The last helicopter out of Kabul

How the evacuation of Kabul has drawn some stark comparisons to the ending of the Vietnam War

The last US helicopter to depart Saigon, South Vietnam, on 30 April 1975

The scenes of desperation from people in Afghanistan have dominated the news since the Taliban invasion of the country was confirmed.

The group has swept across the nation and last week claimed the capital of Kabul. This led to hundreds of Afghans fleeing to the airport in the city with desperate hopes of escaping the impending Taliban regime, and one shocking video showing people falling from the outside of an aircraft hundreds of feet in the air.

This desperate chaos has unfolded in the days following US military withdrawal from the country, effectively leaving the Afghan people at the mercy of the Taliban.

Flights from across the West have gone to pick up foreign nationals and embassy workers as the new regime begins to take hold of the country, and the events of the last week in Kabul are proving to be a stark reminder that when we fail to learn from history, we are doomed to repeat it.

In April 1975, similar scenes of people fleeing a city on the cusp of invasion were spread around the world. On this occasion, the city was Saigon and the people were escaping the North Vietnamese invasion that were closing in on the city.

The military evacuation was swift from the USA in 1975, but the agreement to end military involvement had been made in 1973. A cease fire and an agreement that the South Vietnamese government would remain in charge until an election could be held was made, but not kept.

The war, which by 1973 looked to be winding down, intensified once more and by the end of 1974, an estimated 80,000 South Vietnamese soldiers and civilians had been killed during a year that would become the bloodiest of the Vietnam War.

In the years following the departure of the USA, the two nations were united as one and it was agreed that the nation would follow the governmental rulings of socialism. People in the south were sent to ‘re-education camps’.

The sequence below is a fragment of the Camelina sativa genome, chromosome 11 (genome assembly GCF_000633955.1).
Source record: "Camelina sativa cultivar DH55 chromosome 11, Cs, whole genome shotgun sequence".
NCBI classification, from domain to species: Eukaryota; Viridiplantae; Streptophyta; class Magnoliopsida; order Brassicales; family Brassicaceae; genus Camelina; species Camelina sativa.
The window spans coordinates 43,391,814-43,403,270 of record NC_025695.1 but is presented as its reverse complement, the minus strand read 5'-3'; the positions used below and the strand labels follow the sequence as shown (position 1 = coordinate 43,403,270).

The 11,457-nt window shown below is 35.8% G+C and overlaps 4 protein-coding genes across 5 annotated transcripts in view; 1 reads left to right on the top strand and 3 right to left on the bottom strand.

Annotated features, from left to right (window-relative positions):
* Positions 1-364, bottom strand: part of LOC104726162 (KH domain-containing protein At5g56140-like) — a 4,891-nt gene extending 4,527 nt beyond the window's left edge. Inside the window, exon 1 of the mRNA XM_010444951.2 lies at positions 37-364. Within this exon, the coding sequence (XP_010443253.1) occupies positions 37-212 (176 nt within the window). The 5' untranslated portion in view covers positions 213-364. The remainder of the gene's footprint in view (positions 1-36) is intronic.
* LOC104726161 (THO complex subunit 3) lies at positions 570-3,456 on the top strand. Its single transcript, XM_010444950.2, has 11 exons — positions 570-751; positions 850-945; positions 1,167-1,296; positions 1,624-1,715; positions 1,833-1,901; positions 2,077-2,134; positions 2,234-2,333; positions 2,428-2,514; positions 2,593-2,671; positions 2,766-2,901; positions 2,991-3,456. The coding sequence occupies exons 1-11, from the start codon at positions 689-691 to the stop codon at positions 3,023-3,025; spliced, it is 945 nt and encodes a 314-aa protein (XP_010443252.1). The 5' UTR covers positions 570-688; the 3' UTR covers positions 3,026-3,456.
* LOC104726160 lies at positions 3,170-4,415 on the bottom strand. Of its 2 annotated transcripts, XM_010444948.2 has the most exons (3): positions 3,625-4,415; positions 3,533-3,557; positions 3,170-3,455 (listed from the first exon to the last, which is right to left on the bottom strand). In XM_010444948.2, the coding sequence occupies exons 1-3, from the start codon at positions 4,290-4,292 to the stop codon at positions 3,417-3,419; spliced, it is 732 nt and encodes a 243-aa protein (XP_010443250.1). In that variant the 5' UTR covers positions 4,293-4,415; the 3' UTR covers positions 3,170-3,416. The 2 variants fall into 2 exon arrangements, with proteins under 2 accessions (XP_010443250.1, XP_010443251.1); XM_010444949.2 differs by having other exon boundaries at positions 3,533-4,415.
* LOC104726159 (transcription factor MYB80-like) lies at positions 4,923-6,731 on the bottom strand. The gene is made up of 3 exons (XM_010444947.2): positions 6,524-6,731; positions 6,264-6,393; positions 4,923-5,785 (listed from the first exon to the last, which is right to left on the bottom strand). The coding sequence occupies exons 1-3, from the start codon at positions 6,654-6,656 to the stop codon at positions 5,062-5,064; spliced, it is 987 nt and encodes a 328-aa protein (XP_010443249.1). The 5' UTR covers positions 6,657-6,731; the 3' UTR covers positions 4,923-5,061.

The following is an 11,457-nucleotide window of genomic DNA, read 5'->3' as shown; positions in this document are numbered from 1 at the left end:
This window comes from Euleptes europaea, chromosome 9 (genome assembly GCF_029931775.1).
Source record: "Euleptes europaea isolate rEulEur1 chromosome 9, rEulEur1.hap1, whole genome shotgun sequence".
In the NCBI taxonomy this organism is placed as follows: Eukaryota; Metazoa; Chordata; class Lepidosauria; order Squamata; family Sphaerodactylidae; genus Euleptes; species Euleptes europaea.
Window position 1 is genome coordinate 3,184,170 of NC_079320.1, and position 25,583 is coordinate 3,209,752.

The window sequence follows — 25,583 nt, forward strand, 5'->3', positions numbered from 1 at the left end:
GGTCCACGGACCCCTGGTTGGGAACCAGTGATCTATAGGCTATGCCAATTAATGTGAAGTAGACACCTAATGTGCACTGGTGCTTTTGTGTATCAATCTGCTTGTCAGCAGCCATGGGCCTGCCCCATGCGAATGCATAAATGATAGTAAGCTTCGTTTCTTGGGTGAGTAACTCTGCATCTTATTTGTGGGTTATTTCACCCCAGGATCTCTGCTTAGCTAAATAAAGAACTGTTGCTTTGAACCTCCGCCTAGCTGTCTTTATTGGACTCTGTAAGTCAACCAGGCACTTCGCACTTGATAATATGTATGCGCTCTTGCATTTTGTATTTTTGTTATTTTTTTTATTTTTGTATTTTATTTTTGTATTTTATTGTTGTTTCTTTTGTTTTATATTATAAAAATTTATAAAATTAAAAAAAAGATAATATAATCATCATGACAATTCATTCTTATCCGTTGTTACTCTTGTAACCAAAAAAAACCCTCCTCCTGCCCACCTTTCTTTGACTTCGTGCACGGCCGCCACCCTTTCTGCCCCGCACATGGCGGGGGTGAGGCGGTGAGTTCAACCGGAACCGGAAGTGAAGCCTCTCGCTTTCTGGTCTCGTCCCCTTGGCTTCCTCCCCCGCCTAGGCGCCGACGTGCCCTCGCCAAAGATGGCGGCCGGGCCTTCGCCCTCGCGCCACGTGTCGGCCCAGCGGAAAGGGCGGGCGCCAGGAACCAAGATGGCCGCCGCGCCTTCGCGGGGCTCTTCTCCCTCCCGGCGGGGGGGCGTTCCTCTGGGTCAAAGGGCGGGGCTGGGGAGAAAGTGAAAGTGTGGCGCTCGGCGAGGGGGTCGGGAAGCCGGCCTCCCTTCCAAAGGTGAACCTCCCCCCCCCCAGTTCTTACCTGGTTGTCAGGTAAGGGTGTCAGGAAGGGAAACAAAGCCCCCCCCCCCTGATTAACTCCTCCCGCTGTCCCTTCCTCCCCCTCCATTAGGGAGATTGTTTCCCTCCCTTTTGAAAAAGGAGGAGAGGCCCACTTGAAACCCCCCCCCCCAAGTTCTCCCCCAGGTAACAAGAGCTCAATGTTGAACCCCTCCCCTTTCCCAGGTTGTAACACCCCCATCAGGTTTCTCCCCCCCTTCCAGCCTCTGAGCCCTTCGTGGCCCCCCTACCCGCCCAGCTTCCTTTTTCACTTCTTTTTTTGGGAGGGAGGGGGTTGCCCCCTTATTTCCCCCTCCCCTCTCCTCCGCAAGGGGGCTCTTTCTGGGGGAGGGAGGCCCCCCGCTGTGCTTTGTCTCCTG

By the end of the decade, tens of thousands of South Vietnamese had fled the country, unwilling to live under the new communist hand. Whilst many successfully settled overseas, a significant number died at sea attempting to escape for a better life.

It goes without saying that this example is one that we have seen repeated many times in history. A western nation intervenes in a conflict in the east, causes countless deaths and untold suffering, removes its involvement and pushes thousands of locals to make the perilous, often deadly decision to risk sailing around the world in search of safety. Is this factor of an invasion likely to change soon? Somehow, it is doubtful.

The ink of the pages of Afghanistan’s recent history is still drying on the pages, and the events of what the Taliban regime will bring in the next few years will be closely scrutinised by the wider world, but what can be said for sure is that there is actual proof that what we are seeing unfold in Afghanistan has occurred many times in history before and sadly, it will likely happen again.

Humans have rarely learnt lessons from history. With Afghanistan, it feels as though this will be just another example of this.